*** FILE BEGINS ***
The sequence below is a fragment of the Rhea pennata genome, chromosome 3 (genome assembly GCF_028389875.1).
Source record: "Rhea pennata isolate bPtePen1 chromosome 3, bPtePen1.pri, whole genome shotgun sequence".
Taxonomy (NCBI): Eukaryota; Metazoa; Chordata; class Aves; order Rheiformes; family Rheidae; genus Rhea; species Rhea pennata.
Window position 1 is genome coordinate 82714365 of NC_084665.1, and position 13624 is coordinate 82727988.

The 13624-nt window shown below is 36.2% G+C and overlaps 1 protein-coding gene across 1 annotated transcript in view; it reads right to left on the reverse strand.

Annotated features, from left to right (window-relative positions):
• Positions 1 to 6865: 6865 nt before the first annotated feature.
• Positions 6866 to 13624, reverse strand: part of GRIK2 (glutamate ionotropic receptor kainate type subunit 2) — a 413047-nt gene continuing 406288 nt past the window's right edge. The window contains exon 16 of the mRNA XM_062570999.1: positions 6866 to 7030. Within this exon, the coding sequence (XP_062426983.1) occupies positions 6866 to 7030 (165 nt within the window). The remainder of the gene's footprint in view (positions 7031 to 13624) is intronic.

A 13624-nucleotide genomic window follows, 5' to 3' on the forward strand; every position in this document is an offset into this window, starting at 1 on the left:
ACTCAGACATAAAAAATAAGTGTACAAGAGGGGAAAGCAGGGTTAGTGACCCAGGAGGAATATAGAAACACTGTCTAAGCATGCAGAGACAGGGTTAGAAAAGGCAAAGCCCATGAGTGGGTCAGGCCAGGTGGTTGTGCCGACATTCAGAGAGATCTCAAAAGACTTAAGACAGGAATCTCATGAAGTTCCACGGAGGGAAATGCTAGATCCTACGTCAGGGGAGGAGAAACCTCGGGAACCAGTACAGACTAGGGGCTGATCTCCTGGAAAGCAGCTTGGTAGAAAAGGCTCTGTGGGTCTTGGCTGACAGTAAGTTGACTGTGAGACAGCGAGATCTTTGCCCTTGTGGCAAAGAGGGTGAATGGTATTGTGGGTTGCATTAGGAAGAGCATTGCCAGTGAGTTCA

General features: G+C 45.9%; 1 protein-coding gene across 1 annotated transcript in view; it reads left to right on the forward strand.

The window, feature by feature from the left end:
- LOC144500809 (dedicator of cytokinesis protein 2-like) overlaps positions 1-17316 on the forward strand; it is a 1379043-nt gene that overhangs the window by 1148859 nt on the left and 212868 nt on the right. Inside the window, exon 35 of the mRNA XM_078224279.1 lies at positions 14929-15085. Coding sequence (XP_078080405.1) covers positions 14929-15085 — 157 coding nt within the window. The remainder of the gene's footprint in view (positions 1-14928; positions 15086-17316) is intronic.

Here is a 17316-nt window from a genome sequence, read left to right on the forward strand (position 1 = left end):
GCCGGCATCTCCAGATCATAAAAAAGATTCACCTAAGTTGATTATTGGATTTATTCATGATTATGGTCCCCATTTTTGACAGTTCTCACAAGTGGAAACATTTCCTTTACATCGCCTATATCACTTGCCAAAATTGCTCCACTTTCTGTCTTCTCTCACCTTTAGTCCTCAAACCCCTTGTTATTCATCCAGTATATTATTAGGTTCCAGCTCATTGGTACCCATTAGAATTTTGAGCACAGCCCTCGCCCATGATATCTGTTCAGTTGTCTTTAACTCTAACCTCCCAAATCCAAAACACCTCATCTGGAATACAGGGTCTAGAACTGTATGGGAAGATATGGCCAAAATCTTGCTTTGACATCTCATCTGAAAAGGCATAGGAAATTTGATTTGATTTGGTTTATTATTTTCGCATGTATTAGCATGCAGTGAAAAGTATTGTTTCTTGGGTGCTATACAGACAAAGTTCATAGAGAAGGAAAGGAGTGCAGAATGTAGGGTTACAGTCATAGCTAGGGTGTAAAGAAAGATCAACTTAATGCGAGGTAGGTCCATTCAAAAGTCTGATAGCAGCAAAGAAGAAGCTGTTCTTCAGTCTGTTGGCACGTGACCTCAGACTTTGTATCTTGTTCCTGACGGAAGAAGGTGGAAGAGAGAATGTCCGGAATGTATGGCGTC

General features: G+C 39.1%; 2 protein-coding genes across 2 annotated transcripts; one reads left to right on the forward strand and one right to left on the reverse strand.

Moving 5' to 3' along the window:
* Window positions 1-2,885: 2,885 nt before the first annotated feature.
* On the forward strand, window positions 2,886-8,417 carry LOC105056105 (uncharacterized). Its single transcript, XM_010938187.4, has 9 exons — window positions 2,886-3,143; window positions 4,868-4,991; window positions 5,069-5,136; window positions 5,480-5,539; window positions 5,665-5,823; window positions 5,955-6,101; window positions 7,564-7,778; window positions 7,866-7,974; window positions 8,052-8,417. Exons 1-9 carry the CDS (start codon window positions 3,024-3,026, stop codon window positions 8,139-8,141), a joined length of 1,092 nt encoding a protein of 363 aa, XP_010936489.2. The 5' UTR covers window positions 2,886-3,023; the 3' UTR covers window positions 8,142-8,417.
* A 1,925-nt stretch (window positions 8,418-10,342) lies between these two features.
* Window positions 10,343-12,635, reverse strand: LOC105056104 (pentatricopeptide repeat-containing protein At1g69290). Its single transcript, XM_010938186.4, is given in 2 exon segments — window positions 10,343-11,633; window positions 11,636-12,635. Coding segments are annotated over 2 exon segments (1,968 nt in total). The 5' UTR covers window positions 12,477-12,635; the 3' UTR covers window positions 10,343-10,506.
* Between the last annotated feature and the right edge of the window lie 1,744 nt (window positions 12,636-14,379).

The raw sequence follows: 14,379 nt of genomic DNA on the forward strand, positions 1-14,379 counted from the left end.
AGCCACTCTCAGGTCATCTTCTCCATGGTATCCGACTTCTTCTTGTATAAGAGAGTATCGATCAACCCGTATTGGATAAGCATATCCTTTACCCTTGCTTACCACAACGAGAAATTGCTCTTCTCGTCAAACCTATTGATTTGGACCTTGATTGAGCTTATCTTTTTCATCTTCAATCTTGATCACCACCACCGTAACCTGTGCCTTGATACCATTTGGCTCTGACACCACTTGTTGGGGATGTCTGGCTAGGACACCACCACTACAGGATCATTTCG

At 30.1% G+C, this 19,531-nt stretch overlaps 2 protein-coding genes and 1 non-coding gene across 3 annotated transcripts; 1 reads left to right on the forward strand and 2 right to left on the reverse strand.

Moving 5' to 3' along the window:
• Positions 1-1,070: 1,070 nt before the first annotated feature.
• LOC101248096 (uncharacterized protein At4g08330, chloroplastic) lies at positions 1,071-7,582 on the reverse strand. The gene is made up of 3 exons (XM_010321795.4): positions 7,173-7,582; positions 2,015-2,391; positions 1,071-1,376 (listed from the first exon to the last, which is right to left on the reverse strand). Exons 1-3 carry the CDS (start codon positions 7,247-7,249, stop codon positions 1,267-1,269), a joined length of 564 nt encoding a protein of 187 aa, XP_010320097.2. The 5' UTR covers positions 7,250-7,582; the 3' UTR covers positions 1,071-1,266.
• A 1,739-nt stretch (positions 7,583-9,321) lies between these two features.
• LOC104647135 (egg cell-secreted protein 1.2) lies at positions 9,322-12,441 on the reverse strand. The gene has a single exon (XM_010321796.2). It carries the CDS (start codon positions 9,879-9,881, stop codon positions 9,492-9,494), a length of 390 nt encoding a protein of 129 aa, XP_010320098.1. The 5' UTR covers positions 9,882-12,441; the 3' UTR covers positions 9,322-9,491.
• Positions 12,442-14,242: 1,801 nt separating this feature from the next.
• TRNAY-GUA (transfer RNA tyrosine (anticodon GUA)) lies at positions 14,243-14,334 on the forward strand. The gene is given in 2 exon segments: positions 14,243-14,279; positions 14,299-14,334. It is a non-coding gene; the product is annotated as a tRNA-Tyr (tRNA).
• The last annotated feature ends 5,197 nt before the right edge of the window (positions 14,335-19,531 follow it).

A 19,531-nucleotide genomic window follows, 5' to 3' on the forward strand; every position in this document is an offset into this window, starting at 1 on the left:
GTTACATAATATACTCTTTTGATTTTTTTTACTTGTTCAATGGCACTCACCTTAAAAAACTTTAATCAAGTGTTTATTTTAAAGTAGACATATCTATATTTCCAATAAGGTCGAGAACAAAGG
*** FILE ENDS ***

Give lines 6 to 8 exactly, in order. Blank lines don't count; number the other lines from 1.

Annotated features, from left to right (window-relative positions):
• Positions 1 to 6865: 6865 nt before the first annotated feature.
• Positions 6866 to 13624, reverse strand: part of GRIK2 (glutamate ionotropic receptor kainate type subunit 2) — a 413047-nt gene continuing 406288 nt past the window's right edge. The window contains exon 16 of the mRNA XM_062570999.1: positions 6866 to 7030. Within this exon, the coding sequence (XP_062426983.1) occupies positions 6866 to 7030 (165 nt within the window). The remainder of the gene's footprint in view (positions 7031 to 13624) is intronic.